The national average was calculated at 0.77 on the index, where “a value of 1 would mean the minority population in the tech sector is equal to the state’s overall minority population.”  Among other state’s with reputations for vibrant tech sectors, Massachusetts ranked #3, California, #10 and Texas #29, according to a graphic included in the report.

A bright spot the report found was gender inclusion in the technology community.  NC trailed only the District of Columbia, but ahead of every other state, for the percentage of women (36.4%) in the technology workforce:

“While almost every state has far from equal representation in this industry, North Carolina is again behind only the District of Columbia for its employment of women in the technology sector, making it the highest ranked, #1 state for women in the tech sector.”

Report  North Carolina poised for Tech Growth-graph

This graphic is from the “2016 North Carolina State of Technology” industry report by the NCTA.

6 North Carolina Tech Statistics

The full report is filled with data and statistics painting a comprehensive picture of the technology landscape in NC.   Here are six that stood out to us:

1. Types of Tech Jobs. “The most common occupations across tech companies are software developers at 23 percent, engineers at 7 percent, and business operation specialists at 7 percent.”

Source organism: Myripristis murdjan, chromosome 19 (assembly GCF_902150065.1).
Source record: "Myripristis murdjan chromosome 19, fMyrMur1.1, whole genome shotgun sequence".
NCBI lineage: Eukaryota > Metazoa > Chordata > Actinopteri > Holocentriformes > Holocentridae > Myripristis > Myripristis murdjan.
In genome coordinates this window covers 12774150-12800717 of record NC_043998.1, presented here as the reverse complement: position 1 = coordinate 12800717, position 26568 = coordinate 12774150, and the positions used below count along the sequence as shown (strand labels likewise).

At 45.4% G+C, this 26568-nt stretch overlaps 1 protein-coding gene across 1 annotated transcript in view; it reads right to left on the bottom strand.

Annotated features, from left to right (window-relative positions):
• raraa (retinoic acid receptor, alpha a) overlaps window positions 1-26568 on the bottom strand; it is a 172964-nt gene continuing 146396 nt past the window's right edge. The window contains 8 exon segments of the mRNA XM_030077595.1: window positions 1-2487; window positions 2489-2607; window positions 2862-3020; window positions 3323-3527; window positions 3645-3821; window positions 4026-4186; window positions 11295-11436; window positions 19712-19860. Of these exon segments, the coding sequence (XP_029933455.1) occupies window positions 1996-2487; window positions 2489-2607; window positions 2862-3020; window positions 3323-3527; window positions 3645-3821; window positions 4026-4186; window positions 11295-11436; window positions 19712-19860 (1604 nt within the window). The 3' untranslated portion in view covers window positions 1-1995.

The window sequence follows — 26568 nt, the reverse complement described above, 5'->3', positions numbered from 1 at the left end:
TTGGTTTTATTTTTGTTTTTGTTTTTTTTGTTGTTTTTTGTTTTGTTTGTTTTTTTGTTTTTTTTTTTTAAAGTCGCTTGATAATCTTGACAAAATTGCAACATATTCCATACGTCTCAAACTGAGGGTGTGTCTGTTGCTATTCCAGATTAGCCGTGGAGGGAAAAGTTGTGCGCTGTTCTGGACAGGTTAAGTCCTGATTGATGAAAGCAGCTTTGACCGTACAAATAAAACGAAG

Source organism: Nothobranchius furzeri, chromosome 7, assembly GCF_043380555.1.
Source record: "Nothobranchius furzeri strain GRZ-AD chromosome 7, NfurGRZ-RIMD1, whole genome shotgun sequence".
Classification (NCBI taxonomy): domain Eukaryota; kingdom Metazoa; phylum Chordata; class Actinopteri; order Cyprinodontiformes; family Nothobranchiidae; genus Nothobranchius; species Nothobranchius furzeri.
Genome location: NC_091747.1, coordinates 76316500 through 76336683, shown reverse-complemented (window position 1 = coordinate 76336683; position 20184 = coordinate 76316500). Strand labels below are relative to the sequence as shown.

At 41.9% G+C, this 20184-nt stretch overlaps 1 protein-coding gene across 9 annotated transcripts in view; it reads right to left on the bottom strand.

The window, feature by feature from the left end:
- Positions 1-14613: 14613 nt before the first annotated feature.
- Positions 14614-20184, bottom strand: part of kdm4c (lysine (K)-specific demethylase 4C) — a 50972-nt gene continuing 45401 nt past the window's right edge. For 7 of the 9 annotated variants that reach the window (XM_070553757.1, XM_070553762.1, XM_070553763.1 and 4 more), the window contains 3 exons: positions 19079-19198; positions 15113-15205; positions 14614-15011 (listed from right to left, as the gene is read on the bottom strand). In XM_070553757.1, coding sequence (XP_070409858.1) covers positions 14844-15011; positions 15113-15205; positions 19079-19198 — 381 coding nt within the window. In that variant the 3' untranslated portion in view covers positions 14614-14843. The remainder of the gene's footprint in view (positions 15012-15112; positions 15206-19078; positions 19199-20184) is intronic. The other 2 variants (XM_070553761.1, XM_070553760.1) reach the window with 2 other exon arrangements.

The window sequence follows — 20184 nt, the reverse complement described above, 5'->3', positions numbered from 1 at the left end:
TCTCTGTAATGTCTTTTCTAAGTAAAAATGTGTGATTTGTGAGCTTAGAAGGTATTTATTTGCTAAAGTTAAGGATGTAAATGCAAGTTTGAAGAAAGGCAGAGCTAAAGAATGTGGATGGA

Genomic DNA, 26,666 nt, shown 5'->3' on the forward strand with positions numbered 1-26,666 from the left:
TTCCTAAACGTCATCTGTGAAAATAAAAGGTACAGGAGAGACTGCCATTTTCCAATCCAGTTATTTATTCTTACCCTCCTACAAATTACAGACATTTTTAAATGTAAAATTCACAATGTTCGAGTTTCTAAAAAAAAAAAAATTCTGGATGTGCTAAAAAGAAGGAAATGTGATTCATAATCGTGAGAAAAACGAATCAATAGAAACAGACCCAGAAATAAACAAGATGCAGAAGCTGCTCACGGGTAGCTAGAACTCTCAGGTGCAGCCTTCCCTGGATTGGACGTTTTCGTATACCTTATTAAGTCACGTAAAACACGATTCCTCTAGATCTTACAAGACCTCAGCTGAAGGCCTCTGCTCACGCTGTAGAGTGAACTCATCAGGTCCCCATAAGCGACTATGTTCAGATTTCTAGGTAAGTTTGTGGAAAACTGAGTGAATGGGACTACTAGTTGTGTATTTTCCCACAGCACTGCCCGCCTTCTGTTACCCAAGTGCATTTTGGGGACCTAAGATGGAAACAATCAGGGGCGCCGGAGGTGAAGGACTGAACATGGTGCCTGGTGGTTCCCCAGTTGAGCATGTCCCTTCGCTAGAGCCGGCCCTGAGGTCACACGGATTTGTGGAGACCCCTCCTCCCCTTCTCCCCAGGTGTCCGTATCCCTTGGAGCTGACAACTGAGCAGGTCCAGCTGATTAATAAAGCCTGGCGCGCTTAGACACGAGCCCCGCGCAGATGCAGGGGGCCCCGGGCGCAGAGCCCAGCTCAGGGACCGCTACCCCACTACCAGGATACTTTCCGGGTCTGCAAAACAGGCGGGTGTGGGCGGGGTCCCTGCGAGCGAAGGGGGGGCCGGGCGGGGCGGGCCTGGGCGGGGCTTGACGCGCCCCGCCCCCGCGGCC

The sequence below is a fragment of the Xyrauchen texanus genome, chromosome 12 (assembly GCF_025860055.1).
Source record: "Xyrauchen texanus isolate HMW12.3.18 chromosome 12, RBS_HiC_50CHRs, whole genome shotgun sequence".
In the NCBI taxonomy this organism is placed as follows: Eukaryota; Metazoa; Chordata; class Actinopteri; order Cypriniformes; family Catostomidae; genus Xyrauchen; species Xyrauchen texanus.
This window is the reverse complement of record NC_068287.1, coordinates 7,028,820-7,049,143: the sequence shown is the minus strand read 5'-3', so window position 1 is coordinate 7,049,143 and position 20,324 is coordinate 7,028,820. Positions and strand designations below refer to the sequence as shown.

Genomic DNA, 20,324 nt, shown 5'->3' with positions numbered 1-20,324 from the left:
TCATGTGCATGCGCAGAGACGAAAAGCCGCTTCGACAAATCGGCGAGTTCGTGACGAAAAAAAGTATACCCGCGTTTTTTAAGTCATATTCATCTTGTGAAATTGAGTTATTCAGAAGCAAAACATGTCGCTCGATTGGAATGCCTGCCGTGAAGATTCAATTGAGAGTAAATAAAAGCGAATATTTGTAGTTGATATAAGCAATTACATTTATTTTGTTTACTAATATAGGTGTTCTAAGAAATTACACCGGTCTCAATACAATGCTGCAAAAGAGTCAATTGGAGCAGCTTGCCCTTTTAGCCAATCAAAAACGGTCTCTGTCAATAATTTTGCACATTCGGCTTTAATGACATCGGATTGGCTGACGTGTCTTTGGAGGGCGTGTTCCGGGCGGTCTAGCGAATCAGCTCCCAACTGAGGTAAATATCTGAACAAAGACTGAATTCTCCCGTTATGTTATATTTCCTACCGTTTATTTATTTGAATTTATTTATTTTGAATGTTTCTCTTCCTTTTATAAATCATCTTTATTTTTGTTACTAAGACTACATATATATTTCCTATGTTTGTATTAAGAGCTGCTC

2. Tech employment growth. “In the past five years jobs in this [tech] industry have grown by 13.7 percent in the state. That is the 6th highest growth rate in the country and well above the national average of 8.9 percent.”   The report also notes “when focusing specifically on the IT subsector, the state’s highest employment subsector, North Carolina has an employment growth rate of 19.9 percent, the highest of all the comparison states and the 2nd highest rate in the country behind Utah.”

3. No signs of slowing. “North Carolina is estimated to grow its technology employment by 7.9 percent from now until 2020.”

4. A beacon for R&D funding. “We examined R&D dollars that were awarded to higher education, particularly the funding that went to science and engineering fields, and found that North Carolina was ranked 4th among states across this indicator.”

5. Patents as Innovation Indicators. “Across all 50 states, the state [NC] ranks 13th with over 14,000 patents being developed since 2010.”

6. Venture Capital and Startups. “North Carolina entrepreneurs raised $868 million in equity funding through Q3 of 2015,” according to the report, citing data from the Council for Entrepreneurial Development. Tech companies raised about half of that funding with $423 million, while life sciences raised $380.  About $50 million of that venture funding went to manufacturing innovation and $14 million to clean-tech startups.

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LexisNexis was one of several technology businesses that sponsored the report, which was researched and published independently.  A copy of the report is freely available for download with registration on the NCTA website. The NCTA manages a blog on Tumblr and social media accounts on Twitter, Facebook and LinkedIn.